Foreign Journalists Harassing Russian Gays More Than Putin?
Some perspective from Sochi.
Julia Joffe reports that, “The Only People Harassing the Gays of Sochi are the Foreign Journalists.”
As Olympic preparations have ramped up and now that the Games are in full swing, Mayak [Sochi’s only gay nightclub] has been mobbed by foreign journalists eager to capture how the local gays live now that Russia has passed a law banning gay propaganda among minors and is now internationally known for hating gays. The foreign journalists buzz about the place. “Have you been to Mayak yet?” we ask one another.
“Too many,” Zhanna the butch cashier says rolling her eyes when I ask her how many foreign journalists have come through here. “Questions, cameras. And always with the same questions.” Are gays being persecuted? Beaten? “I always tell them that we observe all the laws. No one bothers us and we don’t bother anyone.”
The only people who bother them, it seemed, were the foreign journalists. Pointing cameras in their faces, asking questions. “People are annoyed because they don’t want to be on screen,” Zhanna explained. Though some people don’t realize they’re being taped—like one gentleman who did a drunken birthday dance recently only to find himself in an American news segment.
“We’ve given over 200 interviews in the last month,” says Mayak owner Andrey Tanichev. Every country has sent its correspondents, he says, “except the Spanish, God bless them.” The Americans have sent the most reporters, but the BBC has set a record: they came by four times.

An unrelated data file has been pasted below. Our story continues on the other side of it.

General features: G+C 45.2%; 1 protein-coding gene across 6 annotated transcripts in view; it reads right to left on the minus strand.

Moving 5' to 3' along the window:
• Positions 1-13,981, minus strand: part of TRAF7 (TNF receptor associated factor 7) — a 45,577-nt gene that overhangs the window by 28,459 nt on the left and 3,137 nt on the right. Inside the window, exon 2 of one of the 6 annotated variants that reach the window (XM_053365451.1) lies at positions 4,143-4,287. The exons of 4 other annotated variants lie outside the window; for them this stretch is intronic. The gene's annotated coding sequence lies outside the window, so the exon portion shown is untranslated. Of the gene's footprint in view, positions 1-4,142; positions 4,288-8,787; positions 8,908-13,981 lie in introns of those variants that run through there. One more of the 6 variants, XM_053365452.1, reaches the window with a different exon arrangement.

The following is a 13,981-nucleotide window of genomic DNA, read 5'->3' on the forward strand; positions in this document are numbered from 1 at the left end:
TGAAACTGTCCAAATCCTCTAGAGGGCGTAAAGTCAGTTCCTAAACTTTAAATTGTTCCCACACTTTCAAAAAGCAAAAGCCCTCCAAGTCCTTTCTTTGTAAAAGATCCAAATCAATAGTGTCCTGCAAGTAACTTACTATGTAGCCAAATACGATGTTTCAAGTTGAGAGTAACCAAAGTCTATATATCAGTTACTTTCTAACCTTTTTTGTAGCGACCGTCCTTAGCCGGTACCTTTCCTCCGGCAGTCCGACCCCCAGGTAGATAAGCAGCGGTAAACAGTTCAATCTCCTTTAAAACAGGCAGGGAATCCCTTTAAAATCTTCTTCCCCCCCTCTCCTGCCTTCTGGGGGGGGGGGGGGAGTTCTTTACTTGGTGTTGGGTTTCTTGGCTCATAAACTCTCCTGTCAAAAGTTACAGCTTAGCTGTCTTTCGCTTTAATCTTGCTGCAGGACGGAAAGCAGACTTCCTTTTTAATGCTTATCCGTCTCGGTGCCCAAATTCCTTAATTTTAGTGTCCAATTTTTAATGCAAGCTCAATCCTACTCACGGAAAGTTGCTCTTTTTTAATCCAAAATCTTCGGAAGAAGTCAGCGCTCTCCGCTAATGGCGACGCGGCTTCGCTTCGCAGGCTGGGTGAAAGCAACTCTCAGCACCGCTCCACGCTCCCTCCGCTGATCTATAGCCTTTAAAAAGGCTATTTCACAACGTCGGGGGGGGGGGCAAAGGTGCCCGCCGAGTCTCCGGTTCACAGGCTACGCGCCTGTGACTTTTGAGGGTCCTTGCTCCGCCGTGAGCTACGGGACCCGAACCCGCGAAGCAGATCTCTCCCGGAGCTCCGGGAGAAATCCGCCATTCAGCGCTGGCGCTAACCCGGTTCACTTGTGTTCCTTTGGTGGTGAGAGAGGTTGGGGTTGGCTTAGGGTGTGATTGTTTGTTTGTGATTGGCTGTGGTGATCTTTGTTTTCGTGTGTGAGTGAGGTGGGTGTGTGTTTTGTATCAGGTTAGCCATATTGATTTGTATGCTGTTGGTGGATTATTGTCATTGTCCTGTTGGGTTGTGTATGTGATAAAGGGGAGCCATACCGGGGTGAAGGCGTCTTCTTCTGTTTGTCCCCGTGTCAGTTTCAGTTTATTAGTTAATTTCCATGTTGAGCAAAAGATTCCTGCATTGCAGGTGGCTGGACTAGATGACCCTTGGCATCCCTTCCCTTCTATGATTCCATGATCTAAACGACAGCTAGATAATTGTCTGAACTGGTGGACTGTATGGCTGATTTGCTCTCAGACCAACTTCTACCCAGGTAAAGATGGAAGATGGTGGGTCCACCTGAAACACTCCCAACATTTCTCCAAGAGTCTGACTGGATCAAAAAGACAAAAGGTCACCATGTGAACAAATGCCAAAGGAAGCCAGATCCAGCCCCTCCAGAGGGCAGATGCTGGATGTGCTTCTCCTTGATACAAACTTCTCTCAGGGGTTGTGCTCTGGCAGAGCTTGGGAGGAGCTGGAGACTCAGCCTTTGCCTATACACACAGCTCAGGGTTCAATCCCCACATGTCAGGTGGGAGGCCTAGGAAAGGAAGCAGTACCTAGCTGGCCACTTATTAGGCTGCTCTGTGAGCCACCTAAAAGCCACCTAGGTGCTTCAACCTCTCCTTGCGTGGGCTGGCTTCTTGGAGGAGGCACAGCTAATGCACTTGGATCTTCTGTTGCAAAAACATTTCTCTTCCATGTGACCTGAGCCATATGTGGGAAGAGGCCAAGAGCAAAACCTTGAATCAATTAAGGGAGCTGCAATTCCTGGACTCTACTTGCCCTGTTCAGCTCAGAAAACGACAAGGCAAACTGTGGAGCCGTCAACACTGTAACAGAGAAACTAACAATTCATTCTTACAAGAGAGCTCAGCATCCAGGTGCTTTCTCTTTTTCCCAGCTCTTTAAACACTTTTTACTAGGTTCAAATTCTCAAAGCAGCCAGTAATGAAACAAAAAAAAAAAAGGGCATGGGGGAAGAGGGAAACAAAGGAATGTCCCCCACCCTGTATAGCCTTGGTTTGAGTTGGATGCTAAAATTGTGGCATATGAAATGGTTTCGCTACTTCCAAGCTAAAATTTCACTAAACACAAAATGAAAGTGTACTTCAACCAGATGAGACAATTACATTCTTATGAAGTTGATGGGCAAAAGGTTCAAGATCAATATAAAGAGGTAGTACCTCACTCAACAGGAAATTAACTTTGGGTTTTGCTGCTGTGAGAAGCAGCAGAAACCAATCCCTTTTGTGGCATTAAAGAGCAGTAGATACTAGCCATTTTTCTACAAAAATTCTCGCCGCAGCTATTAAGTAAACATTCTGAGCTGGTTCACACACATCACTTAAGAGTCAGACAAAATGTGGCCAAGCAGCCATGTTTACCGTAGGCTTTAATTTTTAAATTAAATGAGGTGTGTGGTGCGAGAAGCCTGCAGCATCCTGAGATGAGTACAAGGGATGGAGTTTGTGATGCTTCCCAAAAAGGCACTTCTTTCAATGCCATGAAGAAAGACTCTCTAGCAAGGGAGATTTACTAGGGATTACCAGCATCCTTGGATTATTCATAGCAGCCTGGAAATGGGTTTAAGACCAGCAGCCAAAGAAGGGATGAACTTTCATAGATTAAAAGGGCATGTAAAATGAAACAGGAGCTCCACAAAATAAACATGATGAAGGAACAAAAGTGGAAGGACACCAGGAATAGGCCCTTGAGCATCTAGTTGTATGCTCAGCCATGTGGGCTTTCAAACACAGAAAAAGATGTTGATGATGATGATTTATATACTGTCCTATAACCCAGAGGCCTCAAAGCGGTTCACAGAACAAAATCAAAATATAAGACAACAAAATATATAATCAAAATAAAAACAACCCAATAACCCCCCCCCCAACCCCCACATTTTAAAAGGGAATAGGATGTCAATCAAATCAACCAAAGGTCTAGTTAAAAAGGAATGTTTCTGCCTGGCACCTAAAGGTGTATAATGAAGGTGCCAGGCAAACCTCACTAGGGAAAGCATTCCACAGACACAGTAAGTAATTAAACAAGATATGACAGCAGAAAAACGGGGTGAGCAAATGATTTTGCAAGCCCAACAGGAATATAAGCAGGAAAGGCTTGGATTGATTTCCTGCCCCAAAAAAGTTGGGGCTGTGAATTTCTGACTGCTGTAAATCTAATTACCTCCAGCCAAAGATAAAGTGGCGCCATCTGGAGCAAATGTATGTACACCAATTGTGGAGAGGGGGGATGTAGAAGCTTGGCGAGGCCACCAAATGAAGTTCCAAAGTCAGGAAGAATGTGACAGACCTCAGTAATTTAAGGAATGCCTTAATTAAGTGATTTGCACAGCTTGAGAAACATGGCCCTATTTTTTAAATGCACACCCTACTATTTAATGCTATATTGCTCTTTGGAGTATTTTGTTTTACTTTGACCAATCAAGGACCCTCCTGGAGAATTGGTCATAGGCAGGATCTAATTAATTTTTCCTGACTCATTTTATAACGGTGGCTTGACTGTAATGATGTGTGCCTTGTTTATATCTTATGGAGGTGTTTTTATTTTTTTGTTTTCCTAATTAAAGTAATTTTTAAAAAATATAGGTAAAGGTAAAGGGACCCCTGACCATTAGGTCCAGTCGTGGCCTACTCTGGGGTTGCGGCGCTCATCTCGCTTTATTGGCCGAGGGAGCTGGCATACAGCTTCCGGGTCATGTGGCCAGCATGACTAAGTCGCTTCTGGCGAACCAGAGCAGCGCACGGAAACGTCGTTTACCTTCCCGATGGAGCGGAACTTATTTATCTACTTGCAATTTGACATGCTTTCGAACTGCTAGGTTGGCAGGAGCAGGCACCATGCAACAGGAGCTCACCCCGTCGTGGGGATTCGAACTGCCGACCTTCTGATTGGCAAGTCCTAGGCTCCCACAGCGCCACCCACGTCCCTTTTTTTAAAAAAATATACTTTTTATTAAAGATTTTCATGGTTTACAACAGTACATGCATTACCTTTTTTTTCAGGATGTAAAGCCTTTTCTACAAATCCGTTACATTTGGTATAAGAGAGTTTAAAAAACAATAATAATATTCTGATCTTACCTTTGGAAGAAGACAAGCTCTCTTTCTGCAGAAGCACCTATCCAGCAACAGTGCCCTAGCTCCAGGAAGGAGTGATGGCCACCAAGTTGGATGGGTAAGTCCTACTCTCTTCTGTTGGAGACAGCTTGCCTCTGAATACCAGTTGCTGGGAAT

Tanichev says the law hasn’t affected the club in any way. “The law applies to propaganda among minors, but we’ve never let in people under 21” because of a local law that curfews minors. And business was a lot harder when Mayak opened almost a decade ago, Tanichev says. “There just weren’t many gays, people were embarrassed to come.”
“The Soviet Union was a closed country, it had its own customs,” he went on. “Norms change slowly, tolerance grows slowly. It’s much more tolerant now than it was ten years ago.”
Meanwhile, the 1:30 drag cabaret was getting started with the room rowdily singing the Russian national anthem as a rainbow flag waved in a digital wind on a jumbo screen. Cameramen scurried. A dark-haired woman near me whipped out a note pad. A man in front of me hurriedly set up a tripod.
After she came on stage and lip sang “I Will Survive,” Zaza Napoli decided to address the new and very busy guests.
“Don’t be scared of the cameramen, my friends! Relax!” she said to Mayak’s regular guests. “These are our international partners!”
Of course, Joffe hardly has a comprehensive view of the situation. But I am bemused at the breathlessness of the coverage of the plight of Russia’s gays given how recently our own attitudes have changed. Even aside from gays in the military and same-sex marriage, which are relatively niche issues, American states were arresting people for having homosexual sex until the Supreme Court ruled it unconstitutional. In 2003. Incidentally, overturning their own precedent from 1986. That’s right: a mere 28 years ago our highest court validated the arrest of people for having consensual sex with other adults. And that was still permissible—and done—a mere 11 years ago. During Putin’s first presidency.
That doesn’t mean that we can’t now look in horror at things that we used to do and even urge others to join us in modernity. But it should temper our vitriol.
And, even aside from that, the seemingly universal tendency of journalists to use the suffering of others as props for their own sensationalist reporting is galling. Even more so when they’re invading the privacy of people they claim to be trying to help.